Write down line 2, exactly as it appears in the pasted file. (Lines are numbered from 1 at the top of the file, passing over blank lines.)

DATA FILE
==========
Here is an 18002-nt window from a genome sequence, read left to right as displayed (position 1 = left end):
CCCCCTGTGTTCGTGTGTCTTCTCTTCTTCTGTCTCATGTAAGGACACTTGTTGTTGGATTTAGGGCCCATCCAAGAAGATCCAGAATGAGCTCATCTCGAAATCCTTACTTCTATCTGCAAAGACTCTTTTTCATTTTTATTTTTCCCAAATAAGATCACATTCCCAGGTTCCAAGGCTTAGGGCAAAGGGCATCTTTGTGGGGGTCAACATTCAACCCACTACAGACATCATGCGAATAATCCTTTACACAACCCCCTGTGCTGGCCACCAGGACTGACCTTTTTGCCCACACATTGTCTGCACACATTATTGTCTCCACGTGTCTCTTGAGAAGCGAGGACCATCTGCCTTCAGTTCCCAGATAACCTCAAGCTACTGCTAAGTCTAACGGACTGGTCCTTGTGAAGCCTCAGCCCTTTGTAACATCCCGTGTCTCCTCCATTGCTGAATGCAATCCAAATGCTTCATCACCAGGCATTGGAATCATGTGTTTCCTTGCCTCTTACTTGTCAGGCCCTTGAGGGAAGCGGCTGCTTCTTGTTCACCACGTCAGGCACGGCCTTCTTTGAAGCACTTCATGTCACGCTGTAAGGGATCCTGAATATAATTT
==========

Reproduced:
CCCCCTGTGTTCGTGTGTCTTCTCTTCTTCTGTCTCATGTAAGGACACTTGTTGTTGGATTTAGGGCCCATCCAAGAAGATCCAGAATGAGCTCATCTCGAAATCCTTACTTCTATCTGCAAAGACTCTTTTTCATTTTTATTTTTCCCAAATAAGATCACATTCCCAGGTTCCAAGGCTTAGGGCAAAGGGCATCTTTGTGGGGGTCAACATTCAACCCACTACAGACATCATGCGAATAATCCTTTACACAACCCCCTGTGCTGGCCACCAGGACTGACCTTTTTGCCCACACATTGTCTGCACACATTATTGTCTCCACGTGTCTCTTGAGAAGCGAGGACCATCTGCCTTCAGTTCCCAGATAACCTCAAGCTACTGCTAAGTCTAACGGACTGGTCCTTGTGAAGCCTCAGCCCTTTGTAACATCCCGTGTCTCCTCCATTGCTGAATGCAATCCAAATGCTTCATCACCAGGCATTGGAATCATGTGTTTCCTTGCCTCTTACTTGTCAGGCCCTTGAGGGAAGCGGCTGCTTCTTGTTCACCACGTCAGGCACGGCCTTCTTTGAAGCACTTCATGTCACGCTGTAAGGGATCCTGAATATAATTT